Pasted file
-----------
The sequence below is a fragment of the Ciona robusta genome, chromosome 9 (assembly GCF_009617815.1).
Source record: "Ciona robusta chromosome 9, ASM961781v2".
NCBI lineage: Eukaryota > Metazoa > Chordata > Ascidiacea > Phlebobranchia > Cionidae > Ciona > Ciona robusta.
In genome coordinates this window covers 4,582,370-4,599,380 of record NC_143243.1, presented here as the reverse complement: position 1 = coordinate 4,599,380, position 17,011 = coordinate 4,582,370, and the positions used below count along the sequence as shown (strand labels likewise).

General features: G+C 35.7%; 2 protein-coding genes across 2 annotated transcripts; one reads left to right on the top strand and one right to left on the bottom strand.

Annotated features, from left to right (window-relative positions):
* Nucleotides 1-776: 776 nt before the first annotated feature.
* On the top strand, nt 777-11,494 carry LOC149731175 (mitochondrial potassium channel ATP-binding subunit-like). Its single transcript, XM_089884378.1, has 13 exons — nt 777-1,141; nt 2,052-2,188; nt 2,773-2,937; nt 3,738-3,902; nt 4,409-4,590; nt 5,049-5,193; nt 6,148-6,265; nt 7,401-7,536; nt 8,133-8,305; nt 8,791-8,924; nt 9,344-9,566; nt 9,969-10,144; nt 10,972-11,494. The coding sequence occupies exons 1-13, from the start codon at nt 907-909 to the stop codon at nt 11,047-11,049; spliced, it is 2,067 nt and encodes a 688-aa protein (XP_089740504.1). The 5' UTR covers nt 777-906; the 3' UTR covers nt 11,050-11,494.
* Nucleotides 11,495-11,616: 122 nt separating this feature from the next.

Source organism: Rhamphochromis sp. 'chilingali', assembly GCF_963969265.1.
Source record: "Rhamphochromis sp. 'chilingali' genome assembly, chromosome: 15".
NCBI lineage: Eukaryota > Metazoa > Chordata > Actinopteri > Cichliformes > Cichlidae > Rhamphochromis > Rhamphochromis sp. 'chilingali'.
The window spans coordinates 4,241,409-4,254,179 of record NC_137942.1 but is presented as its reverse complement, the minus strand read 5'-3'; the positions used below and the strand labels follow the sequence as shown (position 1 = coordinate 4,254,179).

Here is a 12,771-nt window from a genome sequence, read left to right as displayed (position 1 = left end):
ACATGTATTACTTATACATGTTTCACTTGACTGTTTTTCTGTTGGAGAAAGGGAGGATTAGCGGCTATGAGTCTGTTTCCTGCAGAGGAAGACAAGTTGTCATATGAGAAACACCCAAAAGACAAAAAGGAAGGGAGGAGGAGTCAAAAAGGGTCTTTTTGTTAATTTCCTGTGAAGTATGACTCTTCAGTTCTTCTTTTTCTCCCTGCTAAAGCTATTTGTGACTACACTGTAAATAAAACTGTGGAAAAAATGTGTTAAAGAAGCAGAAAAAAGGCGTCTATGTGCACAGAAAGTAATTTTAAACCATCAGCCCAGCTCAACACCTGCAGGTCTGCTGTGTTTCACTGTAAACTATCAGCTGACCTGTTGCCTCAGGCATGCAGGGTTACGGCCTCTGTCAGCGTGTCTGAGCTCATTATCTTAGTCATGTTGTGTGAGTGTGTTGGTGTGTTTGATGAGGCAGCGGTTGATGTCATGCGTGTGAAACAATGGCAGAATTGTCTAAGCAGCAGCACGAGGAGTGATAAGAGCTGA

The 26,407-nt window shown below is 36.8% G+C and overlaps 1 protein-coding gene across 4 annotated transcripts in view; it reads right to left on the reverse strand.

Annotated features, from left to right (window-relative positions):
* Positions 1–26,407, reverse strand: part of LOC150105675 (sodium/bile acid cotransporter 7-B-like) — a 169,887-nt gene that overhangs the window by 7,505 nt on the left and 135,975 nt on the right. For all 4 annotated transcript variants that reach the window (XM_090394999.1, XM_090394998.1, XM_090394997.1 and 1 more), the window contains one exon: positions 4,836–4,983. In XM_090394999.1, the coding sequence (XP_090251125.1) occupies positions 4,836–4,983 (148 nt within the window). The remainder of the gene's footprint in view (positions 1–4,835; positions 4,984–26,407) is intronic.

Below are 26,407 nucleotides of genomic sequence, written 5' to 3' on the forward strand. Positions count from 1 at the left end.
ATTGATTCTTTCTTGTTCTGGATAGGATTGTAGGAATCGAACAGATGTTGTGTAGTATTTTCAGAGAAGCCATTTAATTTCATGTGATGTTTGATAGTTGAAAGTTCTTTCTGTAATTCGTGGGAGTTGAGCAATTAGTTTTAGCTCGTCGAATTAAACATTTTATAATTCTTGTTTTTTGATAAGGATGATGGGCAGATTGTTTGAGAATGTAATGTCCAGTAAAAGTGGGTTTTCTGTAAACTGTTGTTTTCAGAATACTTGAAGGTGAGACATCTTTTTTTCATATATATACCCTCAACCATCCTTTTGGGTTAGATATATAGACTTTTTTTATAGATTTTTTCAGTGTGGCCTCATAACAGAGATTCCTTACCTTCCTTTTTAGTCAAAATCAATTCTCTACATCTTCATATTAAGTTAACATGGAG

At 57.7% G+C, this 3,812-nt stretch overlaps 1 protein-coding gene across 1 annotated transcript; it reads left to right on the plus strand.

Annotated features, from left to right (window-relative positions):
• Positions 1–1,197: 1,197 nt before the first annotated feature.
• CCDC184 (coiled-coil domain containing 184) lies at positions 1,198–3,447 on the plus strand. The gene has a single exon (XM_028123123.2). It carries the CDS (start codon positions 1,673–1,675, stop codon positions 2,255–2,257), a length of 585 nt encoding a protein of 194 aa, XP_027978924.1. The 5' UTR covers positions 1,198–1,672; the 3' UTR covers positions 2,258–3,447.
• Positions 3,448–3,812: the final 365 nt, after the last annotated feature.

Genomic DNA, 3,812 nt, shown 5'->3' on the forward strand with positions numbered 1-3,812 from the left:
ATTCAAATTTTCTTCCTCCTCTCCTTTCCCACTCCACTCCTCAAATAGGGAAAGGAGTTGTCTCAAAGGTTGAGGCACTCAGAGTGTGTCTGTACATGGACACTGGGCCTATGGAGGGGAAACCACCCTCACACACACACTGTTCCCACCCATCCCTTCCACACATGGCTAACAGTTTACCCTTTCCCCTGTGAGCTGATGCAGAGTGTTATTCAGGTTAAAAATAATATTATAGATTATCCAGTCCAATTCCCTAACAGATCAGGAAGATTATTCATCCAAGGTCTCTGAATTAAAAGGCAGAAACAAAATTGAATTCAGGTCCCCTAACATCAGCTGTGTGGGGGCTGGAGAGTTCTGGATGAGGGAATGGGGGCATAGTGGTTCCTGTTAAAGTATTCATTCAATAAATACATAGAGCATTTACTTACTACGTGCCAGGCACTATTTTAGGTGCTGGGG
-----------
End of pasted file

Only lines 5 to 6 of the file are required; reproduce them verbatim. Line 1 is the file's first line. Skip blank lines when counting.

General features: G+C 35.7%; 2 protein-coding genes across 2 annotated transcripts; one reads left to right on the top strand and one right to left on the bottom strand.

Annotated features, from left to right (window-relative positions):